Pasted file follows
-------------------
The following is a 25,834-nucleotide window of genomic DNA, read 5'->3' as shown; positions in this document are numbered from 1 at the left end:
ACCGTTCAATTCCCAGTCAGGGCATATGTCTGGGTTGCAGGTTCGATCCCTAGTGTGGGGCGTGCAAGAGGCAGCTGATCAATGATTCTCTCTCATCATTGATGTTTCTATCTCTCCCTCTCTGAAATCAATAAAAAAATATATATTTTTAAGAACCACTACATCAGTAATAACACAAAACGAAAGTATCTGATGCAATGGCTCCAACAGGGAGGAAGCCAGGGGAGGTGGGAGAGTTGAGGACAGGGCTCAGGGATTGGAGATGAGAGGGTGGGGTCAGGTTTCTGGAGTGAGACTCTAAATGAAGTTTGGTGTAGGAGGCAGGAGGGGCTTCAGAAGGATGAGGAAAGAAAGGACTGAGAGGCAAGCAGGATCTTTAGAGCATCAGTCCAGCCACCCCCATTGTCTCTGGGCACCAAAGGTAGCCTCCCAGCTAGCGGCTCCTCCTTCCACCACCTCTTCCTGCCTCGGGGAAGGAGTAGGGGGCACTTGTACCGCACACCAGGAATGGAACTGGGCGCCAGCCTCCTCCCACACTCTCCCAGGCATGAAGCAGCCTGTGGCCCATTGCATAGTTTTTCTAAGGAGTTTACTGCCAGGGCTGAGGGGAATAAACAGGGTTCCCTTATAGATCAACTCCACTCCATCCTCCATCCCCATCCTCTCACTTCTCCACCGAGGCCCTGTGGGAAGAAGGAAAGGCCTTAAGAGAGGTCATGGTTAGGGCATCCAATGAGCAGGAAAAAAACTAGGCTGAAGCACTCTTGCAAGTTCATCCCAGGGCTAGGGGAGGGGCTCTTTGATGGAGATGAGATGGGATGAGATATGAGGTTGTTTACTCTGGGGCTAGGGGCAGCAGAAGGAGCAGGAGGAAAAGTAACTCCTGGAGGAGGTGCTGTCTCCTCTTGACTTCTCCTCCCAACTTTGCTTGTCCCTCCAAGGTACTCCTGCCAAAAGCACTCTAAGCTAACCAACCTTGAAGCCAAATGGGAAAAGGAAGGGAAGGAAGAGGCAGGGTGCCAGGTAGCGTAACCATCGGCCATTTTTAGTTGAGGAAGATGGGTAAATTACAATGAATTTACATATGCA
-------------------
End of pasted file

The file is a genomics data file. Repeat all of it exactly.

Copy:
The following is a 25,834-nucleotide window of genomic DNA, read 5'->3' as shown; positions in this document are numbered from 1 at the left end:
ACCGTTCAATTCCCAGTCAGGGCATATGTCTGGGTTGCAGGTTCGATCCCTAGTGTGGGGCGTGCAAGAGGCAGCTGATCAATGATTCTCTCTCATCATTGATGTTTCTATCTCTCCCTCTCTGAAATCAATAAAAAAATATATATTTTTAAGAACCACTACATCAGTAATAACACAAAACGAAAGTATCTGATGCAATGGCTCCAACAGGGAGGAAGCCAGGGGAGGTGGGAGAGTTGAGGACAGGGCTCAGGGATTGGAGATGAGAGGGTGGGGTCAGGTTTCTGGAGTGAGACTCTAAATGAAGTTTGGTGTAGGAGGCAGGAGGGGCTTCAGAAGGATGAGGAAAGAAAGGACTGAGAGGCAAGCAGGATCTTTAGAGCATCAGTCCAGCCACCCCCATTGTCTCTGGGCACCAAAGGTAGCCTCCCAGCTAGCGGCTCCTCCTTCCACCACCTCTTCCTGCCTCGGGGAAGGAGTAGGGGGCACTTGTACCGCACACCAGGAATGGAACTGGGCGCCAGCCTCCTCCCACACTCTCCCAGGCATGAAGCAGCCTGTGGCCCATTGCATAGTTTTTCTAAGGAGTTTACTGCCAGGGCTGAGGGGAATAAACAGGGTTCCCTTATAGATCAACTCCACTCCATCCTCCATCCCCATCCTCTCACTTCTCCACCGAGGCCCTGTGGGAAGAAGGAAAGGCCTTAAGAGAGGTCATGGTTAGGGCATCCAATGAGCAGGAAAAAAACTAGGCTGAAGCACTCTTGCAAGTTCATCCCAGGGCTAGGGGAGGGGCTCTTTGATGGAGATGAGATGGGATGAGATATGAGGTTGTTTACTCTGGGGCTAGGGGCAGCAGAAGGAGCAGGAGGAAAAGTAACTCCTGGAGGAGGTGCTGTCTCCTCTTGACTTCTCCTCCCAACTTTGCTTGTCCCTCCAAGGTACTCCTGCCAAAAGCACTCTAAGCTAACCAACCTTGAAGCCAAATGGGAAAAGGAAGGGAAGGAAGAGGCAGGGTGCCAGGTAGCGTAACCATCGGCCATTTTTAGTTGAGGAAGATGGGTAAATTACAATGAATTTACATATGCA